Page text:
I’ve not pulled my punches when it comes to assessing the outlook for Britain’s banks. Even the softest of Brexits will likely hammer the domestic economy, over a timescale which could run for a couple of years to through the next decade and possibly beyond, depending on who you talk to.
One thing’s for certain though. The country’s lenders are already suffering because of the uncertainty over how and when the UK will exit the European Union, and this was laid bare again by results from Barclays (LSE: BARC) last week.
In first quarter results it said credit impairments had soared a shocking 56% year-on-year, to £448m, while income also slipped 2% to £5.25bn. Both of these items have worsened from the prior three-month period, news of which was greeted with fresh waves of investor selling on the day.
I’m not bothered that Barclays appears to be brilliant value on paper, the firm changing hands on a sub-10 forward P/E ratio and carrying a bulky 4.6% dividend yield. I fully expect its share price to keep declining as economic conditions deteriorate and whack the bank’s performance. So I’m planning to steer well clear.
Latest news from J Sainsbury (LSE: SBRY) would also encourage me to keep avoiding this FTSE 100 share too, despite its chunky 4.9% prospective dividend yield and corresponding P/E ratio of 10.2 times.
The supermarket’s mega merger with Asda appeared to be killed off following negative comments concerning the deal from the Competition and Markets Authority in February. The watchdog though, waited until last Thursday to officially blow the proposal out of the water, a development which caused Sainsbury’s share price to topple to fresh multi-year lows.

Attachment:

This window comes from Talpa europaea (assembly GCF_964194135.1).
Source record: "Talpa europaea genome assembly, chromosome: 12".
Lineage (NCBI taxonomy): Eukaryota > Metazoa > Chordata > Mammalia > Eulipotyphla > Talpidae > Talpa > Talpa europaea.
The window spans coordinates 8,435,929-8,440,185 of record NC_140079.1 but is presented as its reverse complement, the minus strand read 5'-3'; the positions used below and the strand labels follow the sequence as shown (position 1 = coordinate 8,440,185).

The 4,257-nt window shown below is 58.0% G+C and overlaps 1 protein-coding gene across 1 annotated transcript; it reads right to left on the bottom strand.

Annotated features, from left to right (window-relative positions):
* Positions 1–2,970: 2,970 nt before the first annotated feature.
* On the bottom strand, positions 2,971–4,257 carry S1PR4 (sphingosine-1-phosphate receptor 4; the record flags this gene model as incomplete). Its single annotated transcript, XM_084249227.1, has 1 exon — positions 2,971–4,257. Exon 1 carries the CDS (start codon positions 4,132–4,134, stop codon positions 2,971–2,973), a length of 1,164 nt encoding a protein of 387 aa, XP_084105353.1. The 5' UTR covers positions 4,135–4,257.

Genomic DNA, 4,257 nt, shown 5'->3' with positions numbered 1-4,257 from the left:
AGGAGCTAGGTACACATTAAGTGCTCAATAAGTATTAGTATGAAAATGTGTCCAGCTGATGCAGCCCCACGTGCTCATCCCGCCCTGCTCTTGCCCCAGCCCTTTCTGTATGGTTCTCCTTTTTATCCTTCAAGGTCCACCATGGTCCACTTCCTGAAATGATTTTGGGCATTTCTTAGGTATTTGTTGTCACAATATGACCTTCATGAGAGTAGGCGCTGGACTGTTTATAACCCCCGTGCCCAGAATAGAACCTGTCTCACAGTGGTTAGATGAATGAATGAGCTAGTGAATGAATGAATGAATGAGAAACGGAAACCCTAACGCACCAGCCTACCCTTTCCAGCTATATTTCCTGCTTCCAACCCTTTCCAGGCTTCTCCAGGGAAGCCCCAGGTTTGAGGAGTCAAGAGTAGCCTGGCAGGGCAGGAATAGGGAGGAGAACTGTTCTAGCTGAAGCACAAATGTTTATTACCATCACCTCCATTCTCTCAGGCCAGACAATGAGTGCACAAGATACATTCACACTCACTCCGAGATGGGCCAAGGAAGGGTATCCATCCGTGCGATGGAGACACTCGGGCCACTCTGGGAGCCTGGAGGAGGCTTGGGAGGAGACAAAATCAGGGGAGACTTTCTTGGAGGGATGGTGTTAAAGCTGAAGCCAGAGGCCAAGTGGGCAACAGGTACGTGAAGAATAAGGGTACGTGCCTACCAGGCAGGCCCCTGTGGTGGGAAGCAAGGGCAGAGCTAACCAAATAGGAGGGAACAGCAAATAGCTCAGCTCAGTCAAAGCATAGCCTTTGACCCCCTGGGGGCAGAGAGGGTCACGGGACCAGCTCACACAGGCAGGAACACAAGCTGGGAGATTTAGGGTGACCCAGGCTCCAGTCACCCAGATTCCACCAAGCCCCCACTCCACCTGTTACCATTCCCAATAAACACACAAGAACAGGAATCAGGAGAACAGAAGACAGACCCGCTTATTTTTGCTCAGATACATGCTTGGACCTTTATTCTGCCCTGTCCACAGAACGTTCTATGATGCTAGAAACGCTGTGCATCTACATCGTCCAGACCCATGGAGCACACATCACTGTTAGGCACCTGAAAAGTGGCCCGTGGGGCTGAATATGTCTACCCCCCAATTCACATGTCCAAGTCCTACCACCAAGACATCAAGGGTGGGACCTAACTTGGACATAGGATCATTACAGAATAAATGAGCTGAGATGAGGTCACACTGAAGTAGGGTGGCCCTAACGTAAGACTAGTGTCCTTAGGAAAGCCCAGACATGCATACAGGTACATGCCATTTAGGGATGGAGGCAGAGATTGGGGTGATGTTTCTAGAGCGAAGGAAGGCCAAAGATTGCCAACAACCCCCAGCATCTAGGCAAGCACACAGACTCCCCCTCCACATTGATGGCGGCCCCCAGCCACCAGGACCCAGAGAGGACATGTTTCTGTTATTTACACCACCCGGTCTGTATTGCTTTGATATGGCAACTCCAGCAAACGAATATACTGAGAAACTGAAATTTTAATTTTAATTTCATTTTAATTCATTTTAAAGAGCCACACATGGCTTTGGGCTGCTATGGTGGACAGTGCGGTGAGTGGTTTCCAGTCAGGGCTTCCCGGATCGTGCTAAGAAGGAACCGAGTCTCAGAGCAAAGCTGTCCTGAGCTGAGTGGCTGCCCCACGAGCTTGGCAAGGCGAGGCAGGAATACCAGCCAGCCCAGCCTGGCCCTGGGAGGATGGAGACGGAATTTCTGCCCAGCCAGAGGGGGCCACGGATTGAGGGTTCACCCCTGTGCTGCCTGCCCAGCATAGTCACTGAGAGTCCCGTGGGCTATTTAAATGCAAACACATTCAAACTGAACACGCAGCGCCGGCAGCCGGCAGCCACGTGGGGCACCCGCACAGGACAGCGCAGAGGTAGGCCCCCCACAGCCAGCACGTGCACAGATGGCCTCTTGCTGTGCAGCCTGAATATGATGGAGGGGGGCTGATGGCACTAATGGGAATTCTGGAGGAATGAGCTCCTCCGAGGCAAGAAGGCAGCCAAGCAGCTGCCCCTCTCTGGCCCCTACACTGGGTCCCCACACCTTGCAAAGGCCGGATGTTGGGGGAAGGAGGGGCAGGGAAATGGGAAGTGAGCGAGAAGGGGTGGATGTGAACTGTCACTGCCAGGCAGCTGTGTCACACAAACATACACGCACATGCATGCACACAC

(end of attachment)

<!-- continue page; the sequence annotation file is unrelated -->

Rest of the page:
“Sainsbury’s desperately needed this merger as they are continuing to lose market share,” John Colley of Warwick Business School correctly commented following the news. What the grocer does next to try and resurrect its flagging operations is a mystery. But one thing is for sure — additional rounds of profits-sapping discounting will be needed to stop revenues from totally collapsing.
Chin up though. If you’re seeking a Footsie stock to buy following recent share price weakness then Taylor Wimpey (LSE: TW) is a beauty, in my opinion.
The homebuilder sank around 5% in the wake of fresh trading details unpacked late last week. However, this adverse action merely reflected some light profit-taking in response to the numbers following strong share price advances in the run-up (Taylor Wimpey was dealing at 11-month highs in the hours before).
In this fresh statement, the strength of the domestic housing market was once again highlighted, the blue-chip celebrating better-than-expected sales in the period from January 1 to April 25. The average private sales per outlet also increased to 1.03 each week from 0.85 in the same period last year.
In spite of a strong start to 2019, I would suggest Taylor Wimpey’s share price remains far too cheap, as illustrated by its forward P/E ratio of 9 times and its gigantic corresponding dividend yield of 9.7%. If you’re looking for great dip buys on the FTSE 100 then last week’s weakness makes this particular housebuilder one of the best, in my opinion.
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Royston Wild owns shares of Taylor Wimpey. The Motley Fool UK has recommended Barclays. Views expressed on the companies mentioned in this article are those of the writer and therefore may differ from the official recommendations we make in our subscription services such as Share Advisor, Hidden Winners and Pro. Here at The Motley Fool we believe that considering a diverse range of insights makes us better investors.